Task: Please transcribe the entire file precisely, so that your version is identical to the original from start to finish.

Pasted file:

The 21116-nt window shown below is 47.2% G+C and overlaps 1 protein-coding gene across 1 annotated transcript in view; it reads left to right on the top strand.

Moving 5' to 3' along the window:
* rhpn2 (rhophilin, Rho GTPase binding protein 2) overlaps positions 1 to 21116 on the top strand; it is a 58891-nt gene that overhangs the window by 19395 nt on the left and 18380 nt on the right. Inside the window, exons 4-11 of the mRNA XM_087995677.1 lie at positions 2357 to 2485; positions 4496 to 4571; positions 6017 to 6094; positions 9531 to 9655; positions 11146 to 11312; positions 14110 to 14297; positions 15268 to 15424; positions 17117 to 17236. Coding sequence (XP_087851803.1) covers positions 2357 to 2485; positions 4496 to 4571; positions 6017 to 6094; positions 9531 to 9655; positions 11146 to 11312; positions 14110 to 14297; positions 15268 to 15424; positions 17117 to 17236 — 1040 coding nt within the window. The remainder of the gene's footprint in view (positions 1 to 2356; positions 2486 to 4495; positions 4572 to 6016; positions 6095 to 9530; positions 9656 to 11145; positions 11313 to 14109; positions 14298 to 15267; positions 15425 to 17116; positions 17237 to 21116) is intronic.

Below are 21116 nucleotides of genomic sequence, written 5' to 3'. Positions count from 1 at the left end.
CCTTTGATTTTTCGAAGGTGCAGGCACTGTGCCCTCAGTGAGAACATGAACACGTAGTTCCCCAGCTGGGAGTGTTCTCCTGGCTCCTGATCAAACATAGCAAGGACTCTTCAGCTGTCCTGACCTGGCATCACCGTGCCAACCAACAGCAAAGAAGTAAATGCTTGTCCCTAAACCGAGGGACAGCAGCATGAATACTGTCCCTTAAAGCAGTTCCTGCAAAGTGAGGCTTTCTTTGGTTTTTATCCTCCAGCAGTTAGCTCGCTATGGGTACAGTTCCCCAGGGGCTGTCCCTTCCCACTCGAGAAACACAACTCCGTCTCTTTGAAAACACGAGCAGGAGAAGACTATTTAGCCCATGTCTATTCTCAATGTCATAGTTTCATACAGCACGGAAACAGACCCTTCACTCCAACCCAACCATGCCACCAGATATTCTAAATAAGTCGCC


The 21116-nt window shown below is 47.2% G+C and overlaps 1 protein-coding gene across 1 annotated transcript in view; it reads left to right on the top strand.

Moving 5' to 3' along the window:
* rhpn2 (rhophilin, Rho GTPase binding protein 2) overlaps positions 1 to 21116 on the top strand; it is a 58891-nt gene that overhangs the window by 19395 nt on the left and 18380 nt on the right. Inside the window, exons 4-11 of the mRNA XM_087995677.1 lie at positions 2357 to 2485; positions 4496 to 4571; positions 6017 to 6094; positions 9531 to 9655; positions 11146 to 11312; positions 14110 to 14297; positions 15268 to 15424; positions 17117 to 17236. Coding sequence (XP_087851803.1) covers positions 2357 to 2485; positions 4496 to 4571; positions 6017 to 6094; positions 9531 to 9655; positions 11146 to 11312; positions 14110 to 14297; positions 15268 to 15424; positions 17117 to 17236 — 1040 coding nt within the window. The remainder of the gene's footprint in view (positions 1 to 2356; positions 2486 to 4495; positions 4572 to 6016; positions 6095 to 9530; positions 9656 to 11145; positions 11313 to 14109; positions 14298 to 15267; positions 15425 to 17116; positions 17237 to 21116) is intronic.

Below are 21116 nucleotides of genomic sequence, written 5' to 3'. Positions count from 1 at the left end.
CCTTTGATTTTTCGAAGGTGCAGGCACTGTGCCCTCAGTGAGAACATGAACACGTAGTTCCCCAGCTGGGAGTGTTCTCCTGGCTCCTGATCAAACATAGCAAGGACTCTTCAGCTGTCCTGACCTGGCATCACCGTGCCAACCAACAGCAAAGAAGTAAATGCTTGTCCCTAAACCGAGGGACAGCAGCATGAATACTGTCCCTTAAAGCAGTTCCTGCAAAGTGAGGCTTTCTTTGGTTTTTATCCTCCAGCAGTTAGCTCGCTATGGGTACAGTTCCCCAGGGGCTGTCCCTTCCCACTCGAGAAACACAACTCCGTCTCTTTGAAAACACGAGCAGGAGAAGACTATTTAGCCCATGTCTATTCTCAATGTCATAGTTTCATACAGCACGGAAACAGACCCTTCACTCCAACCCAACCATGCCACCAGATATTCTAAATAAGTCGCC